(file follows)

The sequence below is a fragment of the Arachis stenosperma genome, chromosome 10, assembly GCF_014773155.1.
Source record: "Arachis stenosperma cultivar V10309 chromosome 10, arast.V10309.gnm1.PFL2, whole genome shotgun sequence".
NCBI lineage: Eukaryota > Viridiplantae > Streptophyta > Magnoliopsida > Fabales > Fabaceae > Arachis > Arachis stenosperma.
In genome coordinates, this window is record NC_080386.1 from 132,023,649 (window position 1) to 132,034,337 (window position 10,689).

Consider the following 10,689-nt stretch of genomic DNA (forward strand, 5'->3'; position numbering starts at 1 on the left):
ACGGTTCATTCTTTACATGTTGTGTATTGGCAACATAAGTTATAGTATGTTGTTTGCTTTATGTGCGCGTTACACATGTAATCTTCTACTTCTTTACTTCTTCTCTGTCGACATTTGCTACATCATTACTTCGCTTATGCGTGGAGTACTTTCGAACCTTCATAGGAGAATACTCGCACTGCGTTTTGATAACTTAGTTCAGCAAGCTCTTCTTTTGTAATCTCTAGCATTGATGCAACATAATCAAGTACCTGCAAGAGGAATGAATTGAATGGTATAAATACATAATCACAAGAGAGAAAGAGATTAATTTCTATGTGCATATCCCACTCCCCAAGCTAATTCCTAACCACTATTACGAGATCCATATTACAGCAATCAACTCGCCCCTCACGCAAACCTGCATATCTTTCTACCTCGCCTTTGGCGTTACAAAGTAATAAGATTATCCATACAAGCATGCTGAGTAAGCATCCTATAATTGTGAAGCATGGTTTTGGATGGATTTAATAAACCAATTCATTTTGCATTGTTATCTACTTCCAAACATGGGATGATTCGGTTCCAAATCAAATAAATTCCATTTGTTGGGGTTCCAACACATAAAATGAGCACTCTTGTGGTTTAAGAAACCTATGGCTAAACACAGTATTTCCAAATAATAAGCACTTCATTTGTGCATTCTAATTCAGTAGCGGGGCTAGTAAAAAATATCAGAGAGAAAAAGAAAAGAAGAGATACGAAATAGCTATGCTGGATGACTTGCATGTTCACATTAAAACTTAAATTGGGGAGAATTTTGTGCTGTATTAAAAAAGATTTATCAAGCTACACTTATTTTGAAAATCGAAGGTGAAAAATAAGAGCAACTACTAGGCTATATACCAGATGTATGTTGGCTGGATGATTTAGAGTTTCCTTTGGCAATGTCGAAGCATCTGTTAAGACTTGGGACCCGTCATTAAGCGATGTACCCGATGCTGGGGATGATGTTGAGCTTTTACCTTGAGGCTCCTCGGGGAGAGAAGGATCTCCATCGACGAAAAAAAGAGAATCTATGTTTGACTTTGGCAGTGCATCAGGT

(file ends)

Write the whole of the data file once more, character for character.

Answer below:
The sequence below is a fragment of the Arachis stenosperma genome, chromosome 10, assembly GCF_014773155.1.
Source record: "Arachis stenosperma cultivar V10309 chromosome 10, arast.V10309.gnm1.PFL2, whole genome shotgun sequence".
NCBI lineage: Eukaryota > Viridiplantae > Streptophyta > Magnoliopsida > Fabales > Fabaceae > Arachis > Arachis stenosperma.
In genome coordinates, this window is record NC_080386.1 from 132,023,649 (window position 1) to 132,034,337 (window position 10,689).

Consider the following 10,689-nt stretch of genomic DNA (forward strand, 5'->3'; position numbering starts at 1 on the left):
ACGGTTCATTCTTTACATGTTGTGTATTGGCAACATAAGTTATAGTATGTTGTTTGCTTTATGTGCGCGTTACACATGTAATCTTCTACTTCTTTACTTCTTCTCTGTCGACATTTGCTACATCATTACTTCGCTTATGCGTGGAGTACTTTCGAACCTTCATAGGAGAATACTCGCACTGCGTTTTGATAACTTAGTTCAGCAAGCTCTTCTTTTGTAATCTCTAGCATTGATGCAACATAATCAAGTACCTGCAAGAGGAATGAATTGAATGGTATAAATACATAATCACAAGAGAGAAAGAGATTAATTTCTATGTGCATATCCCACTCCCCAAGCTAATTCCTAACCACTATTACGAGATCCATATTACAGCAATCAACTCGCCCCTCACGCAAACCTGCATATCTTTCTACCTCGCCTTTGGCGTTACAAAGTAATAAGATTATCCATACAAGCATGCTGAGTAAGCATCCTATAATTGTGAAGCATGGTTTTGGATGGATTTAATAAACCAATTCATTTTGCATTGTTATCTACTTCCAAACATGGGATGATTCGGTTCCAAATCAAATAAATTCCATTTGTTGGGGTTCCAACACATAAAATGAGCACTCTTGTGGTTTAAGAAACCTATGGCTAAACACAGTATTTCCAAATAATAAGCACTTCATTTGTGCATTCTAATTCAGTAGCGGGGCTAGTAAAAAATATCAGAGAGAAAAAGAAAAGAAGAGATACGAAATAGCTATGCTGGATGACTTGCATGTTCACATTAAAACTTAAATTGGGGAGAATTTTGTGCTGTATTAAAAAAGATTTATCAAGCTACACTTATTTTGAAAATCGAAGGTGAAAAATAAGAGCAACTACTAGGCTATATACCAGATGTATGTTGGCTGGATGATTTAGAGTTTCCTTTGGCAATGTCGAAGCATCTGTTAAGACTTGGGACCCGTCATTAAGCGATGTACCCGATGCTGGGGATGATGTTGAGCTTTTACCTTGAGGCTCCTCGGGGAGAGAAGGATCTCCATCGACGAAAAAAAGAGAATCTATGTTTGACTTTGGCAGTGCATCAGGT